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Track(s) taken from CDA67967

Dizzy Fingers


Piers Lane (piano)
Studio Master FLAC & ALAC downloads available
Studio Master:
Studio Master:
Recording details: June 2012
Potton Hall, Dunwich, Suffolk, United Kingdom
Produced by Rachel Smith
Engineered by Ben Connellan
Release date: September 2013
Total duration: 1 minutes 57 seconds

Cover artwork: Portrait of Piers Lane by John Beard (b1943)


'This superbly recorded disc (played on a gorgeously voiced Steinway) is Lane's love letter to the piano. I wish more pianists would share their guilty pleasures like this' (Gramophone)

'Lane in wonderful, debonair mode here, sparkling through a personal encore selection from Jamaican Rumba to a Toccata by his own father, and from Myra Hess to Dudley Moore' (BBC Music Magazine)

'Puts smiles on our faces and tears in our eyes … Katharine Parker's Down Longford Way grows from an Ivor Novello-like charm into an opulently Romantic piece of striking contrast and colour, indeed the perfect choice with which to launch the disc. The playing throughout is first-class: witty where it needs to be, reflective and joyous elsewhere … Lane is a dynamic, insightful pianist who is able to bring a new perspective to the repertoire. His renditions of the Grainger and Bach / Hess pieces are quite beautiful, and in Mayerl's Marigold I can hardly imagine a more heartfelt account' (International Record Review)

'Piers Lane, one of the most versatile pianists around, presents many sides of himself in a selection of pieces that may seem topsy-turvy, incongruous even, but there are some wonderful and brilliant things here to be re-united with or discovered, and each piece is superbly played, with complete identification, and beautifully recorded too—just like a piano should sound, with all of Lane’s colours, dynamics and inflections faithfully relayed' (Classical Source)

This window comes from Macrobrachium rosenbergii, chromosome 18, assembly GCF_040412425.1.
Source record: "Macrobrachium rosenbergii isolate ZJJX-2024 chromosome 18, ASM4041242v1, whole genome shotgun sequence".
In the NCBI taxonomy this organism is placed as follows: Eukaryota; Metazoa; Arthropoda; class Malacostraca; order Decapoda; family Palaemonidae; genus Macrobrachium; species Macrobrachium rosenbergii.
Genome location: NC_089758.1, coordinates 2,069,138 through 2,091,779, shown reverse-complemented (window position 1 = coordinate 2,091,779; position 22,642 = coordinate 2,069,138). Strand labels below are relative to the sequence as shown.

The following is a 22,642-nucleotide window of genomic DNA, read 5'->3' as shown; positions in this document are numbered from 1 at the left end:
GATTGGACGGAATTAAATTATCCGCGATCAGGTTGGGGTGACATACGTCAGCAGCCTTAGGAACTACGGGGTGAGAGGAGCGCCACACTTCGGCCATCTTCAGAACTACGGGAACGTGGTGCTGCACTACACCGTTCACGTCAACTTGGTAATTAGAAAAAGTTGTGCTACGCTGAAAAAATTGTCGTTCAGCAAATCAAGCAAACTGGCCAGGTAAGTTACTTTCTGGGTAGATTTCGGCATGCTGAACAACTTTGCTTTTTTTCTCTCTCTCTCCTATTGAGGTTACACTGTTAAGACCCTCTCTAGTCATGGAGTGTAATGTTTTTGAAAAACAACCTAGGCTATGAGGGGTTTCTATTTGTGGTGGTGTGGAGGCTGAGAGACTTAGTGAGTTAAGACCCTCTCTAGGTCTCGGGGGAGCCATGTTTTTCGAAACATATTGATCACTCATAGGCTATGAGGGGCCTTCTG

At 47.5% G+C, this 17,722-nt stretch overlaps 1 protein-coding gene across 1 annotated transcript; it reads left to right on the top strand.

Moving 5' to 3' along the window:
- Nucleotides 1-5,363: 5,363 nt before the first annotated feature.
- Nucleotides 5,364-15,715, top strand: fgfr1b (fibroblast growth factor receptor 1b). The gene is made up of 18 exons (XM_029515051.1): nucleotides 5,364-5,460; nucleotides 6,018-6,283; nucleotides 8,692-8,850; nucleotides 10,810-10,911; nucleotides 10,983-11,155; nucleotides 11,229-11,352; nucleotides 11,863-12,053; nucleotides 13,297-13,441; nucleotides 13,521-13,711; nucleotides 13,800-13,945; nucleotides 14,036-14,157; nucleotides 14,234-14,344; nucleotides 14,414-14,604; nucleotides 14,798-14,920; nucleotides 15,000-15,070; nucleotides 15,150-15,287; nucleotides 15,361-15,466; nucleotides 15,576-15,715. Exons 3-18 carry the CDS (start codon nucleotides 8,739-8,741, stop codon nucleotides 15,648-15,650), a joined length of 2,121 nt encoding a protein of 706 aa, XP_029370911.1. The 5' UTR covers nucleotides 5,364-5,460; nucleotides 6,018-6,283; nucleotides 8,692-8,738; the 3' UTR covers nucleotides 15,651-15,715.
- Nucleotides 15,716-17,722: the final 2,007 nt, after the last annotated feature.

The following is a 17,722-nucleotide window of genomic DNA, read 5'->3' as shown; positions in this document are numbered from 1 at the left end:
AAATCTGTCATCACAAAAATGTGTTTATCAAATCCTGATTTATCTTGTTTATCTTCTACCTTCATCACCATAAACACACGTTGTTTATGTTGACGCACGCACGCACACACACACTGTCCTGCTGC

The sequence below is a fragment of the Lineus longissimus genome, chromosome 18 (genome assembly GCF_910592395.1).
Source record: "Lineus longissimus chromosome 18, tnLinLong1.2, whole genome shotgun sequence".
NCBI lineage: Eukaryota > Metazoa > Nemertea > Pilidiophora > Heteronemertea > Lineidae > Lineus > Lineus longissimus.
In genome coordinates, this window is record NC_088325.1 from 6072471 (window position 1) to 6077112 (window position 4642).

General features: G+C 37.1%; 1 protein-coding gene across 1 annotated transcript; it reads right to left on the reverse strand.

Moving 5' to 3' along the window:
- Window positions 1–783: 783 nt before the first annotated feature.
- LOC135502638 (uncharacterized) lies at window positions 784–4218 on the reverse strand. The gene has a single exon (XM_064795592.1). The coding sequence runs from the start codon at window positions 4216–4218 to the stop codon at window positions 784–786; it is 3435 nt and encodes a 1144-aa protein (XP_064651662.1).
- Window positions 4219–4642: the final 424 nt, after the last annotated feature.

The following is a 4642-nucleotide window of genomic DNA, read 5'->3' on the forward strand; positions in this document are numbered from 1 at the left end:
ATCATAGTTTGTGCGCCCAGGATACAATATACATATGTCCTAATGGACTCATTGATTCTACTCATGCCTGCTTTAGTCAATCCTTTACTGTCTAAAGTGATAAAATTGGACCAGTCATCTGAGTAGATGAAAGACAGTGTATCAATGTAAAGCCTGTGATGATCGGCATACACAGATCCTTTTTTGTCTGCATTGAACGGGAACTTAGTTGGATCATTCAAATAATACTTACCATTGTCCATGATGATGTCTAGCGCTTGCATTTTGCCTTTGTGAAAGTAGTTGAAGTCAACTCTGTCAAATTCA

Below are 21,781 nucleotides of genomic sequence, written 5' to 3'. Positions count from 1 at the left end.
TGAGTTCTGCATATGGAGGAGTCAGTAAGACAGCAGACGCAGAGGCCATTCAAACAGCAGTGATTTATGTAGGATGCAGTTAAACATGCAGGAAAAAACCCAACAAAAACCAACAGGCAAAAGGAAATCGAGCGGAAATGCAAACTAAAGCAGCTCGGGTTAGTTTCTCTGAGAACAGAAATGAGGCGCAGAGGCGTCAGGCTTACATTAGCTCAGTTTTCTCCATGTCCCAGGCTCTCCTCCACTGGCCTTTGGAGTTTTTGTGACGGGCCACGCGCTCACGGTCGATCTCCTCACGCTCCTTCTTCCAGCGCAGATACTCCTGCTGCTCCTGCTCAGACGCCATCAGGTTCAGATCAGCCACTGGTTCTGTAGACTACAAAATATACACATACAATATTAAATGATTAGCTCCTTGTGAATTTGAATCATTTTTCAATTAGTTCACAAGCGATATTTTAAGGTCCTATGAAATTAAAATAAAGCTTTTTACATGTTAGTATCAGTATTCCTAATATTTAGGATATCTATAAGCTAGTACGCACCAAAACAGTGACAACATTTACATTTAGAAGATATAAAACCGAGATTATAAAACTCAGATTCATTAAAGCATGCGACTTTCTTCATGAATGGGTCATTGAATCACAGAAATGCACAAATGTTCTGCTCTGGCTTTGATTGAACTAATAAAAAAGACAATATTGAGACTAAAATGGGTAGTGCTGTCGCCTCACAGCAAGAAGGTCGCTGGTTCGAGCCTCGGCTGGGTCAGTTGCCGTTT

The career of Edward Elzear ‘Zez’ Confrey (1895–1971) had vague parallels with that of Billy Mayerl, albeit in the States rather than the United Kingdom. He was born in Illinois, the youngest of five children. At the age of four he was able to copy his eldest brother Jim’s piano playing by ear, and while still at school he played in and directed his own orchestra. He undertook classical music studies at the Chicago Musical College and when he was twenty he and Jim formed an orchestra, which recorded dance music hits for the Victor Talking Machine Company. During World War I he joined the navy and toured in a musical revue called Leave it to sailors, both playing and acting alongside a talented violinist—none other than the later television personality Jack Benny. After the war Confrey recorded piano novelties for the QRS Piano Roll Company and later for Ampico—171 rolls between 1918 and 1927. These led to recordings for companies like Brunswick, Edison and Emerson, and a music publishing contract. In 1924 Confrey was the first-half drawcard for the concert that introduced George Gerswhin’s Rhapsody in BlueAn Experiment in Modern Music with Paul Whiteman’s Palais Royal Orchestra. In the ’30s and ’40s Confrey composed more and more for jazz big bands, but largely retired from composition after the second World War. When he died from Parkinson’s disease in 1971 he left over a hundred piano solos, plus songs, miniature operas, simple beginners’ music and his 1923 book Zez Confrey’s Modern Course in Novelty Piano Playing, which had been continually in print for forty years. His first hit was Kitten on the Keys (1921), but Dizzy Fingers (1923), a cleverly written étude with enough rhythmic quirkiness to keep things interesting, has always come a close second in popularity.

from notes by Piers Lane © 2013

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